The Schoolwide Cluster Grouping Model: Real Results for a Real School
I was hired at Lakeside Farms for the 2005–6 school year. At the time, our API score was 775, which ranked us #5 out of 6 district elementary sites. Susan Winebrenner delivered professional development to my staff the following year, and followed up with discussions with some of my teachers on my site. We read The Cluster Grouping Handbook (coauthored by Susan and Dina Brulles), which describes the Schoolwide Cluster Grouping Model (SCGM) Susan had presented to the staff, and began employing her "purposeful grouping strategies." We also greatly added to our GATE (Gifted and Talented Education) program offerings by following Susan's advice regarding extension activities and compacting curriculum.
As I sit here now, our 2009–10 API score is 858. We have set all-time district highs in API scores the past three years in a row, and I strongly credit our implementation of Susan's practices. The SCGM has provided our staff the pedagogical tools to increase student achievement.—Scott Goergens, Principal, Lakeside Farms Elementary School, Lakeside, California
The Schoolwide Cluster Grouping Model: How it Works for One Family
"My son is someone who does not fit readily into the K-12 system as is likely the case with all 2e kids. He is a creative, free thinker with moments of breath taking brilliance, but in the confines of a normal classroom he can easily wither into mediocrity or worse. Fortunately, he ended up in a school district that uses The Schoolwide Cluster Grouping Model. As a result, he is currently finishing up first grade with a flourish. While there are many benefits to my son in the gifted cluster classroom, the biggest benefit to him this year is his teacher. When she chose to be the gifted cluster first grade teacher, she took on this assignment with impressive vigor by participating in the necessary training to learn about educating gifted children. When my son's school year began, she was only vaguely familiar with the concept of the 2e student; however, her experience as a gifted cluster teacher and the corresponding experience in teaching unique children allowed her to quickly learn how to bring out the gifts of my son while simultaneously minimizing his challenges. But for his placement in the gifted cluster classroom, I do not believe that my son would have had such a successful year." —Gretchen K., mom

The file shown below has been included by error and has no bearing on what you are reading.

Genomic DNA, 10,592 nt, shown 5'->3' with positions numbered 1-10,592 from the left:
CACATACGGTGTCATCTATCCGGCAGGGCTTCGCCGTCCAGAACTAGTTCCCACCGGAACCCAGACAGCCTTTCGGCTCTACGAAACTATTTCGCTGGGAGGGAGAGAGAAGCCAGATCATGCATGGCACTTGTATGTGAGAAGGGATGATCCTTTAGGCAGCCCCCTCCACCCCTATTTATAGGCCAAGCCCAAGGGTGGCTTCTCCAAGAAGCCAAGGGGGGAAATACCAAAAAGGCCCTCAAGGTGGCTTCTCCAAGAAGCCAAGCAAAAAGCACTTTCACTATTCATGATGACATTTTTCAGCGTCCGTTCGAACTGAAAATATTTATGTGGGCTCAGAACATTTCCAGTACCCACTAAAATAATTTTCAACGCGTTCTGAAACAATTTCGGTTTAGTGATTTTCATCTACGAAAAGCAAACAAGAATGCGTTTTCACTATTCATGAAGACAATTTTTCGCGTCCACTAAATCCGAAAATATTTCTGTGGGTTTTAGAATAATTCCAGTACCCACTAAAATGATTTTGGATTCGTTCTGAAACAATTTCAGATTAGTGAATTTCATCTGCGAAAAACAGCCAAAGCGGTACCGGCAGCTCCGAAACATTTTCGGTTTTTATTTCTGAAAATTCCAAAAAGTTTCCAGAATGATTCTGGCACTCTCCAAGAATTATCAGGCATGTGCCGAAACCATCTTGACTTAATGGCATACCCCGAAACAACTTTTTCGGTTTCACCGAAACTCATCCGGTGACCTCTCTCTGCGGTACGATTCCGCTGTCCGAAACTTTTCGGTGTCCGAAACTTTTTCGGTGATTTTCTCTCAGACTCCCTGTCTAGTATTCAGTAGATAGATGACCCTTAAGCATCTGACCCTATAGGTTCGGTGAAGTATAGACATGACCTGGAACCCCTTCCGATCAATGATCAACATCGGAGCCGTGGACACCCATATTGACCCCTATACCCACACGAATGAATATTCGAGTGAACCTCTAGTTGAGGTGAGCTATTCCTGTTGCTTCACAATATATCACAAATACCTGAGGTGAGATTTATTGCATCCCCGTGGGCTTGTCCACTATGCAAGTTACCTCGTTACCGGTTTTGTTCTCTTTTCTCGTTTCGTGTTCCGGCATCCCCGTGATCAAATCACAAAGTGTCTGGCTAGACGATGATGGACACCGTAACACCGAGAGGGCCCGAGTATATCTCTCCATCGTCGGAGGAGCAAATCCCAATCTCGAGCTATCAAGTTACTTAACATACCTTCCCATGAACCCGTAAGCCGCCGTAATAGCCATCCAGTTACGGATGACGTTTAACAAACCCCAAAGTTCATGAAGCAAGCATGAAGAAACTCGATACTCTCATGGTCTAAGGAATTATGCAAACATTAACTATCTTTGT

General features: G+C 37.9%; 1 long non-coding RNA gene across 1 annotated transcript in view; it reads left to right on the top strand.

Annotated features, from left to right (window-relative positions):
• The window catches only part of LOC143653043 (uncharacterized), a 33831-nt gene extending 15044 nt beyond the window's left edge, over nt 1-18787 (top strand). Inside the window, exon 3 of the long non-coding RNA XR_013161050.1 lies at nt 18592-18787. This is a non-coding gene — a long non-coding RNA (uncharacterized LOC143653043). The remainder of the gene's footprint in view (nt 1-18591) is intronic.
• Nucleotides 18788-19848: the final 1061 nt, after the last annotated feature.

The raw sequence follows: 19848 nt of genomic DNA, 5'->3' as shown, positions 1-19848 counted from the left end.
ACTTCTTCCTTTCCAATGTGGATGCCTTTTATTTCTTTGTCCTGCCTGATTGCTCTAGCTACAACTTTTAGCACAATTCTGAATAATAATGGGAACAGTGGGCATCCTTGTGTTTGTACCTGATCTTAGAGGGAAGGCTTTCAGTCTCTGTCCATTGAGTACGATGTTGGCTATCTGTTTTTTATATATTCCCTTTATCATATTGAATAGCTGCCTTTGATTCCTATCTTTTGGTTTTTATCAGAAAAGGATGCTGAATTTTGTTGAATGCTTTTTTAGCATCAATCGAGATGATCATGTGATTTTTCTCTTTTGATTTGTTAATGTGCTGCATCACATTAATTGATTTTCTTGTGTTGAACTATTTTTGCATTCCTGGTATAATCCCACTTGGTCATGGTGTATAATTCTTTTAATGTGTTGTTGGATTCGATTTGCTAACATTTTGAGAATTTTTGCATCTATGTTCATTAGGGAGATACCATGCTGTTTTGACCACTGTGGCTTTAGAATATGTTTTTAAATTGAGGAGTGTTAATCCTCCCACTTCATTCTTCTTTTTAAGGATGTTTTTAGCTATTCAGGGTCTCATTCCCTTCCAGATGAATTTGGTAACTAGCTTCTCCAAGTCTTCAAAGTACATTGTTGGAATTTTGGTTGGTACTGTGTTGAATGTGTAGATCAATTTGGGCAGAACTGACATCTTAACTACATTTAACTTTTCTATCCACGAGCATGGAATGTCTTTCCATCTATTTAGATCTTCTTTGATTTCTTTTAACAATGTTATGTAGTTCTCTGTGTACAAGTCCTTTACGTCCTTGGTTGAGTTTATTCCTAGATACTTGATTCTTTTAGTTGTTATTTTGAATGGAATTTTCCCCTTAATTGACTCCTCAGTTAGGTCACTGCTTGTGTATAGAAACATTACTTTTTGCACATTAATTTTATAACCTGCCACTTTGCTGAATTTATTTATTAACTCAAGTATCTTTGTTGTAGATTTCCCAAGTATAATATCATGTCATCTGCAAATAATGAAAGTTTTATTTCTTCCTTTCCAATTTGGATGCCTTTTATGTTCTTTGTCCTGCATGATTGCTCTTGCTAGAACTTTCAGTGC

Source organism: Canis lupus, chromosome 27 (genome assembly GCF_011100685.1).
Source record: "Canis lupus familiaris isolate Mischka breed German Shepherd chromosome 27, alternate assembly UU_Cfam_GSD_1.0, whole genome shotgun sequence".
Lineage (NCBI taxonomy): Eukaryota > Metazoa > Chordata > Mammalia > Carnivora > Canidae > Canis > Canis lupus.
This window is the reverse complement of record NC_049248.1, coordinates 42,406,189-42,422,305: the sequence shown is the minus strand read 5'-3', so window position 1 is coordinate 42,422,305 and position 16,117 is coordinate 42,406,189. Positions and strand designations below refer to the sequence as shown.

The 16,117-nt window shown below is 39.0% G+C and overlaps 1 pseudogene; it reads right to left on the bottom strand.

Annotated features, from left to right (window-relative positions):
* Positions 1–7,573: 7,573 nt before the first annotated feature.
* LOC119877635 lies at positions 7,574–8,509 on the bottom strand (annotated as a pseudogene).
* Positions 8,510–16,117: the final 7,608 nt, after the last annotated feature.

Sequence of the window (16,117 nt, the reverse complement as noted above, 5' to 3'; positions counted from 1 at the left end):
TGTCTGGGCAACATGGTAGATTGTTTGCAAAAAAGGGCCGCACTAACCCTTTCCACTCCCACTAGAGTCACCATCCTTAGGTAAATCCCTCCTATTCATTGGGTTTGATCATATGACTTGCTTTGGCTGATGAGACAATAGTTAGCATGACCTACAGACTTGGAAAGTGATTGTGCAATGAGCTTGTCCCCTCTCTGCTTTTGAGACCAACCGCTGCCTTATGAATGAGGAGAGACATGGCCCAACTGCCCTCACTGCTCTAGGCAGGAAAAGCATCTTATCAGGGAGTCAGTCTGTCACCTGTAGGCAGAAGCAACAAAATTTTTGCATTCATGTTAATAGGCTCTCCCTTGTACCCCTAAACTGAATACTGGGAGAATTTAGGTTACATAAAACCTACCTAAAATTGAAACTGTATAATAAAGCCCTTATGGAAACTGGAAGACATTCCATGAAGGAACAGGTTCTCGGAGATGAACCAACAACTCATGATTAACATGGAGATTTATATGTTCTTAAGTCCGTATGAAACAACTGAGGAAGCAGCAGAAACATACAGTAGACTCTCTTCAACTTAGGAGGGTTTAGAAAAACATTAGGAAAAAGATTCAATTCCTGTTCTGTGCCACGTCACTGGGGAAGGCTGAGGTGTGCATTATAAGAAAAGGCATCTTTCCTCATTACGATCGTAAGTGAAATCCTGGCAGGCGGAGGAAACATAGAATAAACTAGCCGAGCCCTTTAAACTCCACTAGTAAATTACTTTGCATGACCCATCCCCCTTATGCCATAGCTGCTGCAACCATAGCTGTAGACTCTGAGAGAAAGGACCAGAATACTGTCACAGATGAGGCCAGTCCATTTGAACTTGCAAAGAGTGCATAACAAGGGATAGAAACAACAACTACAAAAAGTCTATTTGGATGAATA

"The benefits to gifted students are incontrovertible...a must-have that should be a part of any school's, district's, or university's professional library." —Jaime A. Castellano, Ed.D., Education Program Specialist, Office of Language Acquisition Services, Arizona Department of Education
"Cluster grouping...is a strategy that works for every learner, and this handbook gives us an amazingly detailed step-by-step process to follow to make it a success from the very start." —Sanford J. Cohn, Ph.D., Coauthor (with Barbara Kerr) of Smart Boys
"Represents an evolutionary step in the field of gifted education." —Jack A. Naglieri, Ph.D., Professor of Psychology & Director, School Psychology Program, George Mason University , Fairfax, Virginia